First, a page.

It wasn’t hard for Cornelius Lee to find motivation as a teacher on Chicago’s West Side; all he had to do was look at his students.
“I was constantly reminded of the harsh realities my students faced on a daily basis,” Lee says. “My students were bombarded with images and messages of low-expectations, lack of self-worth, and inescapable oppression. Many of them entered school academically behind and were affected by emotional and social development challenges.”
Although the charter school at which he worked was a supportive environment, both for its students and teachers, Lee couldn’t help but notice a greater struggle happening in the public schools around him. It was the desire to close the gap in opportunity that led him to the Ed School’s School Leadership Program (SLP).
“I firmly believe education is the primary lever to break the cycle of poverty,” he says. “As such, schools should work for all students attending any school, not just for some students attending certain schools. Wanting to impact educational equality drove my desire to come to HGSE.”
Described by classmates as a “scholar, activist, and leader” who acts with “humility and grace,” Lee had great impact on his cohort at HGSE this year.
“Cornelius Lee’s blend of passion, purpose, intellect, and deep caring and connection for people has contributed powerfully to the learning of classmates — a concept we call ‘stewardship,’” says Lecturer Lee Teitel, program director of SLP. “He exemplifies that spirit and we — the teaching staff and the peers that nominated him — are proud to give him this award.”
Post-graduation, Lee will be returning to Chicago as a principal resident in the Chicago Public Schools. Upon learning that he had been honored with the Intellectual Contribution/Faculty Tribute Award for SLP, Lee answered some questions about his time at the Ed School and beyond.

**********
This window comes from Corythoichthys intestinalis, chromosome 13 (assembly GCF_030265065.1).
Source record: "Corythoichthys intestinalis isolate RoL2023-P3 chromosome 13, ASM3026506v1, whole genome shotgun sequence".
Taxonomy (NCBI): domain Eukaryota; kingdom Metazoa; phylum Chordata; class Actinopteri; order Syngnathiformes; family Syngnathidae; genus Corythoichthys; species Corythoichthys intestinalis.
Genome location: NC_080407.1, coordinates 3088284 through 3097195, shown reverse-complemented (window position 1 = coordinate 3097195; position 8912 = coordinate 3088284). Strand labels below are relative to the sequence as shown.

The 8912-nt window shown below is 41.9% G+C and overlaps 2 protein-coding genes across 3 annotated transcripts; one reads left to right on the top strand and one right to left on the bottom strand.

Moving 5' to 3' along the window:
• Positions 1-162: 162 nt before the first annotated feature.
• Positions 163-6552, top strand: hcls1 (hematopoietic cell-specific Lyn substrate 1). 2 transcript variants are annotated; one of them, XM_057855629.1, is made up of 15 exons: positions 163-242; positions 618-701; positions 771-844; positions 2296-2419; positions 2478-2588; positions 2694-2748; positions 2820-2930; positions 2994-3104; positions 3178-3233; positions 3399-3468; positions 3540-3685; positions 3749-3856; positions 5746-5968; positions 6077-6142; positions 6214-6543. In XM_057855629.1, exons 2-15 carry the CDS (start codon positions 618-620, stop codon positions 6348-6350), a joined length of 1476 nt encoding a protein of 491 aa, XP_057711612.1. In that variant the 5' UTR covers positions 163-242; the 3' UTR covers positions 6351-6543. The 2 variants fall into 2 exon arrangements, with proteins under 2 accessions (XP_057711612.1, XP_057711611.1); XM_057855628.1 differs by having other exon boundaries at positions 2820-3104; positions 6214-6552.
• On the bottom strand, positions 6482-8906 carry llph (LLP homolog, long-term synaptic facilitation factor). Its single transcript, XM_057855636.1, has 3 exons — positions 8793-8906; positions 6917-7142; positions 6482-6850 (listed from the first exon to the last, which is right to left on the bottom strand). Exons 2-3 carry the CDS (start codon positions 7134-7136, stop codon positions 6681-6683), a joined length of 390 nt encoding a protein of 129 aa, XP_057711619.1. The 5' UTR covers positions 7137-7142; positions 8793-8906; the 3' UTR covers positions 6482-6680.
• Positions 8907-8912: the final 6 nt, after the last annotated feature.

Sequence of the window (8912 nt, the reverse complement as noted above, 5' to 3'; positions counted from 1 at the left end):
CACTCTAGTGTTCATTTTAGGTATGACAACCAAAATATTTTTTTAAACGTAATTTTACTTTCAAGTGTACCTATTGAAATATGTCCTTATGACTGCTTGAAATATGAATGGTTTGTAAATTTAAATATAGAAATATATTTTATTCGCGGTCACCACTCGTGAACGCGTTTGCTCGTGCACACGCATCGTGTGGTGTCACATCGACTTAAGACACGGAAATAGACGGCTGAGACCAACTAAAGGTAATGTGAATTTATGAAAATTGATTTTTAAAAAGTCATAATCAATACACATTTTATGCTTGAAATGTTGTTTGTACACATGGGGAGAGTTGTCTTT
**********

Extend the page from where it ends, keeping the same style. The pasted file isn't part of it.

What is something that you learned at HGSE that you will take with you throughout your career in education? Learning experiences best occur when people are authentic and vulnerable with one another. This takes a high level of trust, which school leaders must cultivate. Trust is contingent upon strong relationships and honesty. I’ve learned that a good school leader creates conditions that build trust by honoring who people are and what they bring to the table. Race, gender, class, culture, and sexual orientation create the fabric of who we are, and as such, people can’t be expected to leave these identifiers at the door when they come to work.
How did you stay inspired throughout the year? I have an extremely supportive partner who has been my rock throughout this year. Although he’s not a person of color, he is dedicated to combating the injustices people of color face in our country. One of my favorite things about our relationship is our shared passion for seeking out opportunities to push each other’s racial development and understanding. It isn’t always pretty or easy, but we usually walk away learning something new.
What advice do you have for next year’s students going through your program? Be your authentic self in every moment. Leadership is deeply personal, and can be lonely at times. People naturally approach any job with contrasting beliefs, values, and fears. Take the time as a graduate student and allow yourself to take low-stakes risks towards understanding who you are and how your identity relates to others as you pursue a role in system-level leadership. Also, build a network. The best part of this year has been the ability to connect and form deep relationships with a plethora of people who bring diverse perspectives and expertise to the field. I know I’ll call on many of these people when I enter the workforce.
What will you change in education and why? I’ve been thinking a lot about changing the education structures that impact low-income, minority students. From a structural perspective, the primary architects of our country’s urban school systems don’t reflect the racial or economic backgrounds of the students they serve. As a result, racism and classism is embedded in these structures that make up the system. I don’t believe this is always nefarious or even an intentional choice. Yet, I do believe this sort of structural racism is part of a larger issue of not having strong people of color in positions where they are driving the design of the structures that impact our nation’s most disadvantage people.
If you could transport one person/place/thing from HGSE and/or Cambridge to your next destination, what would it be? The continuous supply of candy from the office of student affairs. Chocolate tends to make everything a little better.